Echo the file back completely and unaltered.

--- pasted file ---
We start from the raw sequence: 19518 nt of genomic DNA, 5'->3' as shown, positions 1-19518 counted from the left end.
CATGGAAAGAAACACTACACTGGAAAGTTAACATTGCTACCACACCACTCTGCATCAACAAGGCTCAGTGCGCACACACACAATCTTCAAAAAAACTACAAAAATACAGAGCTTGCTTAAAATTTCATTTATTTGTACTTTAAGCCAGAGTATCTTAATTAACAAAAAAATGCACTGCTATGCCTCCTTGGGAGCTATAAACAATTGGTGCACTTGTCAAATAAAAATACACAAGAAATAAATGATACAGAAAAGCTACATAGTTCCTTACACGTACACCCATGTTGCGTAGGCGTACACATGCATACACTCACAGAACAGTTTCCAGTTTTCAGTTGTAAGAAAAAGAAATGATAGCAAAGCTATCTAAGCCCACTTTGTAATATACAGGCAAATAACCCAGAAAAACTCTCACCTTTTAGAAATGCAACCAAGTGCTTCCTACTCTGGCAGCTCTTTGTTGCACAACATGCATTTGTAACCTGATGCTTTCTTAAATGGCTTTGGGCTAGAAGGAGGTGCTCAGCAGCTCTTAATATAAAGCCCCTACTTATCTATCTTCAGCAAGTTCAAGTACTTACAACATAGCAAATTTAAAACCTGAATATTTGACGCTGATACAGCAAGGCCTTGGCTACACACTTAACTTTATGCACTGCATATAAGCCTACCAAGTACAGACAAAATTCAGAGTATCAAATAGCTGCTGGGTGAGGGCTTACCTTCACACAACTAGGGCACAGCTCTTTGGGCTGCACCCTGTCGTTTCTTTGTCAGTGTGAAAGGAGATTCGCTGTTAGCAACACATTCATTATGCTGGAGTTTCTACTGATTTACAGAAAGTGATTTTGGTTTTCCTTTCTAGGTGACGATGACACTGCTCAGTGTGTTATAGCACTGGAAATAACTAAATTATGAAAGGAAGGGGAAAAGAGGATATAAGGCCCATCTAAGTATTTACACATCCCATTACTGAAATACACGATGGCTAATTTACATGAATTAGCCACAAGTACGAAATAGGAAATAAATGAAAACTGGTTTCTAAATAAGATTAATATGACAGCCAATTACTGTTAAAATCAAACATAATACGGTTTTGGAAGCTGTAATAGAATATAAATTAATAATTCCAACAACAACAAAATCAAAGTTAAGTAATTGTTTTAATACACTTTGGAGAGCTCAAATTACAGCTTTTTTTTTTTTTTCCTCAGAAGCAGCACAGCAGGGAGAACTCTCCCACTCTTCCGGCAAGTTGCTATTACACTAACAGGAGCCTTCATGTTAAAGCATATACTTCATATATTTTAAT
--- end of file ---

We start from the raw sequence: 19518 nt of genomic DNA, 5'->3' as shown, positions 1-19518 counted from the left end.
CATGGAAAGAAACACTACACTGGAAAGTTAACATTGCTACCACACCACTCTGCATCAACAAGGCTCAGTGCGCACACACACAATCTTCAAAAAAACTACAAAAATACAGAGCTTGCTTAAAATTTCATTTATTTGTACTTTAAGCCAGAGTATCTTAATTAACAAAAAAATGCACTGCTATGCCTCCTTGGGAGCTATAAACAATTGGTGCACTTGTCAAATAAAAATACACAAGAAATAAATGATACAGAAAAGCTACATAGTTCCTTACACGTACACCCATGTTGCGTAGGCGTACACATGCATACACTCACAGAACAGTTTCCAGTTTTCAGTTGTAAGAAAAAGAAATGATAGCAAAGCTATCTAAGCCCACTTTGTAATATACAGGCAAATAACCCAGAAAAACTCTCACCTTTTAGAAATGCAACCAAGTGCTTCCTACTCTGGCAGCTCTTTGTTGCACAACATGCATTTGTAACCTGATGCTTTCTTAAATGGCTTTGGGCTAGAAGGAGGTGCTCAGCAGCTCTTAATATAAAGCCCCTACTTATCTATCTTCAGCAAGTTCAAGTACTTACAACATAGCAAATTTAAAACCTGAATATTTGACGCTGATACAGCAAGGCCTTGGCTACACACTTAACTTTATGCACTGCATATAAGCCTACCAAGTACAGACAAAATTCAGAGTATCAAATAGCTGCTGGGTGAGGGCTTACCTTCACACAACTAGGGCACAGCTCTTTGGGCTGCACCCTGTCGTTTCTTTGTCAGTGTGAAAGGAGATTCGCTGTTAGCAACACATTCATTATGCTGGAGTTTCTACTGATTTACAGAAAGTGATTTTGGTTTTCCTTTCTAGGTGACGATGACACTGCTCAGTGTGTTATAGCACTGGAAATAACTAAATTATGAAAGGAAGGGGAAAAGAGGATATAAGGCCCATCTAAGTATTTACACATCCCATTACTGAAATACACGATGGCTAATTTACATGAATTAGCCACAAGTACGAAATAGGAAATAAATGAAAACTGGTTTCTAAATAAGATTAATATGACAGCCAATTACTGTTAAAATCAAACATAATACGGTTTTGGAAGCTGTAATAGAATATAAATTAATAATTCCAACAACAACAAAATCAAAGTTAAGTAATTGTTTTAATACACTTTGGAGAGCTCAAATTACAGCTTTTTTTTTTTTTTCCTCAGAAGCAGCACAGCAGGGAGAACTCTCCCACTCTTCCGGCAAGTTGCTATTACACTAACAGGAGCCTTCATGTTAAAGCATATACTTCATATATTTTAAT